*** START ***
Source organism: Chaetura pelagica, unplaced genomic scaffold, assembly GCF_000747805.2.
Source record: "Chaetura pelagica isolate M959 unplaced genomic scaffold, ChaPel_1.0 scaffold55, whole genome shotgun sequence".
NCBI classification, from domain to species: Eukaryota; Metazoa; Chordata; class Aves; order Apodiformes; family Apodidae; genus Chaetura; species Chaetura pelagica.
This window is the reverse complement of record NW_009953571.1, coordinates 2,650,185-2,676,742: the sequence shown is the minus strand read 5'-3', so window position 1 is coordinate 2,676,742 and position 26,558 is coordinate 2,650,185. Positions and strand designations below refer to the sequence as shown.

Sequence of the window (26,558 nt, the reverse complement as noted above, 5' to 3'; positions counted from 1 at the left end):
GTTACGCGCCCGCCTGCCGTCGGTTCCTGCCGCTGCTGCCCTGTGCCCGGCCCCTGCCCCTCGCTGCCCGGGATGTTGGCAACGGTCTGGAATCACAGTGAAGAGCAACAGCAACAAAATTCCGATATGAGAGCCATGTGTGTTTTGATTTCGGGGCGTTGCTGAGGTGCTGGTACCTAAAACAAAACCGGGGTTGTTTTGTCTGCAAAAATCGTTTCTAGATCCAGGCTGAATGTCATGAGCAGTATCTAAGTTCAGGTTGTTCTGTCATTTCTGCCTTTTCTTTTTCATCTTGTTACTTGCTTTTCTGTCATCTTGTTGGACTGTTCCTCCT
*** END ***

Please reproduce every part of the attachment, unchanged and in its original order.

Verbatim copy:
Source organism: Chaetura pelagica, unplaced genomic scaffold, assembly GCF_000747805.2.
Source record: "Chaetura pelagica isolate M959 unplaced genomic scaffold, ChaPel_1.0 scaffold55, whole genome shotgun sequence".
NCBI classification, from domain to species: Eukaryota; Metazoa; Chordata; class Aves; order Apodiformes; family Apodidae; genus Chaetura; species Chaetura pelagica.
This window is the reverse complement of record NW_009953571.1, coordinates 2,650,185-2,676,742: the sequence shown is the minus strand read 5'-3', so window position 1 is coordinate 2,676,742 and position 26,558 is coordinate 2,650,185. Positions and strand designations below refer to the sequence as shown.

Sequence of the window (26,558 nt, the reverse complement as noted above, 5' to 3'; positions counted from 1 at the left end):
GTTACGCGCCCGCCTGCCGTCGGTTCCTGCCGCTGCTGCCCTGTGCCCGGCCCCTGCCCCTCGCTGCCCGGGATGTTGGCAACGGTCTGGAATCACAGTGAAGAGCAACAGCAACAAAATTCCGATATGAGAGCCATGTGTGTTTTGATTTCGGGGCGTTGCTGAGGTGCTGGTACCTAAAACAAAACCGGGGTTGTTTTGTCTGCAAAAATCGTTTCTAGATCCAGGCTGAATGTCATGAGCAGTATCTAAGTTCAGGTTGTTCTGTCATTTCTGCCTTTTCTTTTTCATCTTGTTACTTGCTTTTCTGTCATCTTGTTGGACTGTTCCTCCT